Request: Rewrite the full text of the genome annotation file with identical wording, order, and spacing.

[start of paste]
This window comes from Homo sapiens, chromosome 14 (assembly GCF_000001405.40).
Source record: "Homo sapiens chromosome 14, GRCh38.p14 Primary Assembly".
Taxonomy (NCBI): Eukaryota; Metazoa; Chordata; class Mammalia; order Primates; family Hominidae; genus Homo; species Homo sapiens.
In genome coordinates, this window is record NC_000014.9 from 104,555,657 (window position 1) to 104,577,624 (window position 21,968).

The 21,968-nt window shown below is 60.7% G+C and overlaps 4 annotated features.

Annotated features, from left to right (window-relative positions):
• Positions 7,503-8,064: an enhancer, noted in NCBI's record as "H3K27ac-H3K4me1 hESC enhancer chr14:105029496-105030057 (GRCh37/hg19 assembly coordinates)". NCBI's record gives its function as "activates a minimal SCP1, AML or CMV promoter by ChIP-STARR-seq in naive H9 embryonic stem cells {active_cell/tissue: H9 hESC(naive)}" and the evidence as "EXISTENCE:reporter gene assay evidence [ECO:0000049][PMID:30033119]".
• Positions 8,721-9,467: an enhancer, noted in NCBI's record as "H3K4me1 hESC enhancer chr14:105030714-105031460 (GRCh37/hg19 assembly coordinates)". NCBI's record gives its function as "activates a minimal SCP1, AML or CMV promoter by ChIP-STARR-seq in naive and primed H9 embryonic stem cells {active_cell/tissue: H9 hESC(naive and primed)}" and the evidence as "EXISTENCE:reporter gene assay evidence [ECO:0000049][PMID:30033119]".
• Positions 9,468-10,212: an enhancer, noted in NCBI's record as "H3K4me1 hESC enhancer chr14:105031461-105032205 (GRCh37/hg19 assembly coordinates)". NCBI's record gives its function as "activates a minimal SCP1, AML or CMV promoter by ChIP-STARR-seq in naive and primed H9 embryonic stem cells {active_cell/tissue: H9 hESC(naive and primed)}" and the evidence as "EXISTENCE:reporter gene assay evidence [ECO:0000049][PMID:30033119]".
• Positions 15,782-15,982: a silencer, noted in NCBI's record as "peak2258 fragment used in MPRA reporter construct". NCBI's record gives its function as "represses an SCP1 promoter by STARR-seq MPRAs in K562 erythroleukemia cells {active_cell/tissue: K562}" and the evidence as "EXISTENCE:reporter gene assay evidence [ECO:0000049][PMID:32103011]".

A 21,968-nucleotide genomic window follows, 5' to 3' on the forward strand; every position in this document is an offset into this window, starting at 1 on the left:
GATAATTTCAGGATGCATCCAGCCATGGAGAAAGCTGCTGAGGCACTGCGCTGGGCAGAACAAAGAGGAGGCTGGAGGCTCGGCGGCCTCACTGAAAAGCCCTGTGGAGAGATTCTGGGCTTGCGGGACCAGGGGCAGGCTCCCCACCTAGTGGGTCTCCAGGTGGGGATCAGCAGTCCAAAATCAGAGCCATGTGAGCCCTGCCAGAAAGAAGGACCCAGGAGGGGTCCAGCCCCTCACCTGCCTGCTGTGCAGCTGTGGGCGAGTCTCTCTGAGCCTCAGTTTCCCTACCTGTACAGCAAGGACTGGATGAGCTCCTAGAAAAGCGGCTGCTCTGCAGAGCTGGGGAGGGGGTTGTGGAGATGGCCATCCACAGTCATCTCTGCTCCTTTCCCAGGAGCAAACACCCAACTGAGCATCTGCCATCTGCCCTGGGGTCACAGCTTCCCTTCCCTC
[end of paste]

This window comes from Homo sapiens, chromosome 14 (assembly GCF_000001405.40).
Source record: "Homo sapiens chromosome 14, GRCh38.p14 Primary Assembly".
Taxonomy (NCBI): Eukaryota; Metazoa; Chordata; class Mammalia; order Primates; family Hominidae; genus Homo; species Homo sapiens.
In genome coordinates, this window is record NC_000014.9 from 104,555,657 (window position 1) to 104,577,624 (window position 21,968).

The 21,968-nt window shown below is 60.7% G+C and overlaps 4 annotated features.

Annotated features, from left to right (window-relative positions):
• Positions 7,503-8,064: an enhancer, noted in NCBI's record as "H3K27ac-H3K4me1 hESC enhancer chr14:105029496-105030057 (GRCh37/hg19 assembly coordinates)". NCBI's record gives its function as "activates a minimal SCP1, AML or CMV promoter by ChIP-STARR-seq in naive H9 embryonic stem cells {active_cell/tissue: H9 hESC(naive)}" and the evidence as "EXISTENCE:reporter gene assay evidence [ECO:0000049][PMID:30033119]".
• Positions 8,721-9,467: an enhancer, noted in NCBI's record as "H3K4me1 hESC enhancer chr14:105030714-105031460 (GRCh37/hg19 assembly coordinates)". NCBI's record gives its function as "activates a minimal SCP1, AML or CMV promoter by ChIP-STARR-seq in naive and primed H9 embryonic stem cells {active_cell/tissue: H9 hESC(naive and primed)}" and the evidence as "EXISTENCE:reporter gene assay evidence [ECO:0000049][PMID:30033119]".
• Positions 9,468-10,212: an enhancer, noted in NCBI's record as "H3K4me1 hESC enhancer chr14:105031461-105032205 (GRCh37/hg19 assembly coordinates)". NCBI's record gives its function as "activates a minimal SCP1, AML or CMV promoter by ChIP-STARR-seq in naive and primed H9 embryonic stem cells {active_cell/tissue: H9 hESC(naive and primed)}" and the evidence as "EXISTENCE:reporter gene assay evidence [ECO:0000049][PMID:30033119]".
• Positions 15,782-15,982: a silencer, noted in NCBI's record as "peak2258 fragment used in MPRA reporter construct". NCBI's record gives its function as "represses an SCP1 promoter by STARR-seq MPRAs in K562 erythroleukemia cells {active_cell/tissue: K562}" and the evidence as "EXISTENCE:reporter gene assay evidence [ECO:0000049][PMID:32103011]".

A 21,968-nucleotide genomic window follows, 5' to 3' on the forward strand; every position in this document is an offset into this window, starting at 1 on the left:
GATAATTTCAGGATGCATCCAGCCATGGAGAAAGCTGCTGAGGCACTGCGCTGGGCAGAACAAAGAGGAGGCTGGAGGCTCGGCGGCCTCACTGAAAAGCCCTGTGGAGAGATTCTGGGCTTGCGGGACCAGGGGCAGGCTCCCCACCTAGTGGGTCTCCAGGTGGGGATCAGCAGTCCAAAATCAGAGCCATGTGAGCCCTGCCAGAAAGAAGGACCCAGGAGGGGTCCAGCCCCTCACCTGCCTGCTGTGCAGCTGTGGGCGAGTCTCTCTGAGCCTCAGTTTCCCTACCTGTACAGCAAGGACTGGATGAGCTCCTAGAAAAGCGGCTGCTCTGCAGAGCTGGGGAGGGGGTTGTGGAGATGGCCATCCACAGTCATCTCTGCTCCTTTCCCAGGAGCAAACACCCAACTGAGCATCTGCCATCTGCCCTGGGGTCACAGCTTCCCTTCCCTC